The word suiseki is derived from the Japanese kanji for water - sui - and stone - seki - translating literally as "water-stone" - a stone shaped by the erosive action of water.
Suiseki is the companion artform of bonsai, and like bonsai, the word refers to both the art itself & the objects of the art. The purpose of suiseki is the study of & pleasure taken from individual, naturally formed stones.
It originated in China almost two thousand years ago & was adopted by Japan in the trade between the two countries that flourished in the Middle Ages. As with other imports from her neighbours, Japan not only adopted but adapted suiseki to her own culture, turning it into what is now regarded as a thoroughly Japanese art.
To the uninformed, suiseki can appear to be little more than pretty rocks set on wooden base, and it's important to note what separates a suiseki from an "interesting stone".
Firstly, it should have a shape that the viewer finds pleasing.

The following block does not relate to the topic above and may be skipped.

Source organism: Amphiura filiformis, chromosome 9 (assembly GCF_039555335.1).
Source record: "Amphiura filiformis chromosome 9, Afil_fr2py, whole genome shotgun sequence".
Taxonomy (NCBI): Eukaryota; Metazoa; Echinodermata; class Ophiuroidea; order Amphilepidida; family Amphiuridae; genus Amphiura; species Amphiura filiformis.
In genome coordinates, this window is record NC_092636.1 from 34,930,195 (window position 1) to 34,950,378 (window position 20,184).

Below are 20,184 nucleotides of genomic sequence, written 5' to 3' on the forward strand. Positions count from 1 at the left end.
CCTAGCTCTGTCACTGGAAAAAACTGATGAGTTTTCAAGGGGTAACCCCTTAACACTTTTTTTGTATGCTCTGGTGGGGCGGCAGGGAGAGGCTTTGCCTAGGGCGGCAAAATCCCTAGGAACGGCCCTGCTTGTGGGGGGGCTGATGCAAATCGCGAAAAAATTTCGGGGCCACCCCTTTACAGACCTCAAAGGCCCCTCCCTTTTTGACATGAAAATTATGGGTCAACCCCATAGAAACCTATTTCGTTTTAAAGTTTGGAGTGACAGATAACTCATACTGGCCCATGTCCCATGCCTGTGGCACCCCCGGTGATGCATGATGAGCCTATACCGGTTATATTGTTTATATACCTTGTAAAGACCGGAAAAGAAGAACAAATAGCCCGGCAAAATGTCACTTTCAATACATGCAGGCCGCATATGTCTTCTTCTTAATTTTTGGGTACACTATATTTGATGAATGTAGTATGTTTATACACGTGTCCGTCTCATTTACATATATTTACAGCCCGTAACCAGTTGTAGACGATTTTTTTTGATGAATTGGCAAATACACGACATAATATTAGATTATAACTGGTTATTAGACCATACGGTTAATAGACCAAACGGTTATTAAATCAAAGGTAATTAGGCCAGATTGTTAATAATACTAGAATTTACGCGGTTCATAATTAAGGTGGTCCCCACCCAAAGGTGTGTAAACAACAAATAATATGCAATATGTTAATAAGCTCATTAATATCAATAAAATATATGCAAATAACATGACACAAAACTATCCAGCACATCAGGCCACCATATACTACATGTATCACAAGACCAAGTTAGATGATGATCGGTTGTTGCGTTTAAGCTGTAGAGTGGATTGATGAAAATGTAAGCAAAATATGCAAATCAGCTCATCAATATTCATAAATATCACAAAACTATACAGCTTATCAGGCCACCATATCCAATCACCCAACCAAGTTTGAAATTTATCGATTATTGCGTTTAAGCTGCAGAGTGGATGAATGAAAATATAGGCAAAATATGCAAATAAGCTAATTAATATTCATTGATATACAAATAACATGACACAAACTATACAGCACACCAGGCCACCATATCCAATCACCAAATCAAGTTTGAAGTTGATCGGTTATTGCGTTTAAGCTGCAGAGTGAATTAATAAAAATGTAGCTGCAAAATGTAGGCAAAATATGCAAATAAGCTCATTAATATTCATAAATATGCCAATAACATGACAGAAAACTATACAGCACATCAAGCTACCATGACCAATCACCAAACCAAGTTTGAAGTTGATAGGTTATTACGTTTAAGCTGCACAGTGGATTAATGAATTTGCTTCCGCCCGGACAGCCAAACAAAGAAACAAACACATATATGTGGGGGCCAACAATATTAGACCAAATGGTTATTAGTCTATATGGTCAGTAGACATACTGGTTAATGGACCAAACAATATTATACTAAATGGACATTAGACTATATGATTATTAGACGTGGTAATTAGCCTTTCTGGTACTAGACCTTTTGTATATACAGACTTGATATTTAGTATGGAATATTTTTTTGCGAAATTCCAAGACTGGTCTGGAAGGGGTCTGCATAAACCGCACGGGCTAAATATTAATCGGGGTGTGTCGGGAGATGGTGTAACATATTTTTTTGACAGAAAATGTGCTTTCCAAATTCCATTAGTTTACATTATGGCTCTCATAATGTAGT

Second, the stone needs to be clean & tastefully displayed. They're normally displayed in either a shallow container - a suiban - or on a wooden stand - a daiza - both tailored to enhance the visual effect of the suiseki.
Finally, the stone should stir the emotions. Its shape should conjure an image of a place or natural object in the viewer's mind.
If it fulfills all three of these requirements, then it is a suiseki.
Suiseki are classified according to their shape. For example, Object Stones are stones that resemble the natural shapes of animals or people, whereas Scenic Landscape Stones are suiseki that appear to depict landscape features like mountain ranges.